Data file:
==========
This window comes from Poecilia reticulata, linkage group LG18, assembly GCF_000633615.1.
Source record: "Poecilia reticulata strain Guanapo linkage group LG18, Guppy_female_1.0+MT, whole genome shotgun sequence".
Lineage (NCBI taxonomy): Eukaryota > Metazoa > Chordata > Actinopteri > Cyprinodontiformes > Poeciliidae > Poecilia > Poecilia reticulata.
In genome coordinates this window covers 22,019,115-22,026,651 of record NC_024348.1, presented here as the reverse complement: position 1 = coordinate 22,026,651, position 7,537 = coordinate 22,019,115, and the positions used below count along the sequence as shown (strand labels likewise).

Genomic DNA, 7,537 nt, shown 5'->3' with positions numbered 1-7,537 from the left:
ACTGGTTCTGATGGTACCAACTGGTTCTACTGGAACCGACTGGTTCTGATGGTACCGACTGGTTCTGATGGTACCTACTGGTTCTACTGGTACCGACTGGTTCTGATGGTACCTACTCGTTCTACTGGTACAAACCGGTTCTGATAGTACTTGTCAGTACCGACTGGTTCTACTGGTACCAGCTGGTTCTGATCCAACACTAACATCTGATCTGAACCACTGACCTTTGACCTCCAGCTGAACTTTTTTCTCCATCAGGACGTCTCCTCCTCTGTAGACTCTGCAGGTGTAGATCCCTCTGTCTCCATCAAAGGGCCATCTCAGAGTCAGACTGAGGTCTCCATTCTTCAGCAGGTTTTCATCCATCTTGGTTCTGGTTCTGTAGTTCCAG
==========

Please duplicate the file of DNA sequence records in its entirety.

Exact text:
This window comes from Poecilia reticulata, linkage group LG18, assembly GCF_000633615.1.
Source record: "Poecilia reticulata strain Guanapo linkage group LG18, Guppy_female_1.0+MT, whole genome shotgun sequence".
Lineage (NCBI taxonomy): Eukaryota > Metazoa > Chordata > Actinopteri > Cyprinodontiformes > Poeciliidae > Poecilia > Poecilia reticulata.
In genome coordinates this window covers 22,019,115-22,026,651 of record NC_024348.1, presented here as the reverse complement: position 1 = coordinate 22,026,651, position 7,537 = coordinate 22,019,115, and the positions used below count along the sequence as shown (strand labels likewise).

Genomic DNA, 7,537 nt, shown 5'->3' with positions numbered 1-7,537 from the left:
ACTGGTTCTGATGGTACCAACTGGTTCTACTGGAACCGACTGGTTCTGATGGTACCGACTGGTTCTGATGGTACCTACTGGTTCTACTGGTACCGACTGGTTCTGATGGTACCTACTCGTTCTACTGGTACAAACCGGTTCTGATAGTACTTGTCAGTACCGACTGGTTCTACTGGTACCAGCTGGTTCTGATCCAACACTAACATCTGATCTGAACCACTGACCTTTGACCTCCAGCTGAACTTTTTTCTCCATCAGGACGTCTCCTCCTCTGTAGACTCTGCAGGTGTAGATCCCTCTGTCTCCATCAAAGGGCCATCTCAGAGTCAGACTGAGGTCTCCATTCTTCAGCAGGTTTTCATCCATCTTGGTTCTGGTTCTGTAGTTCCAG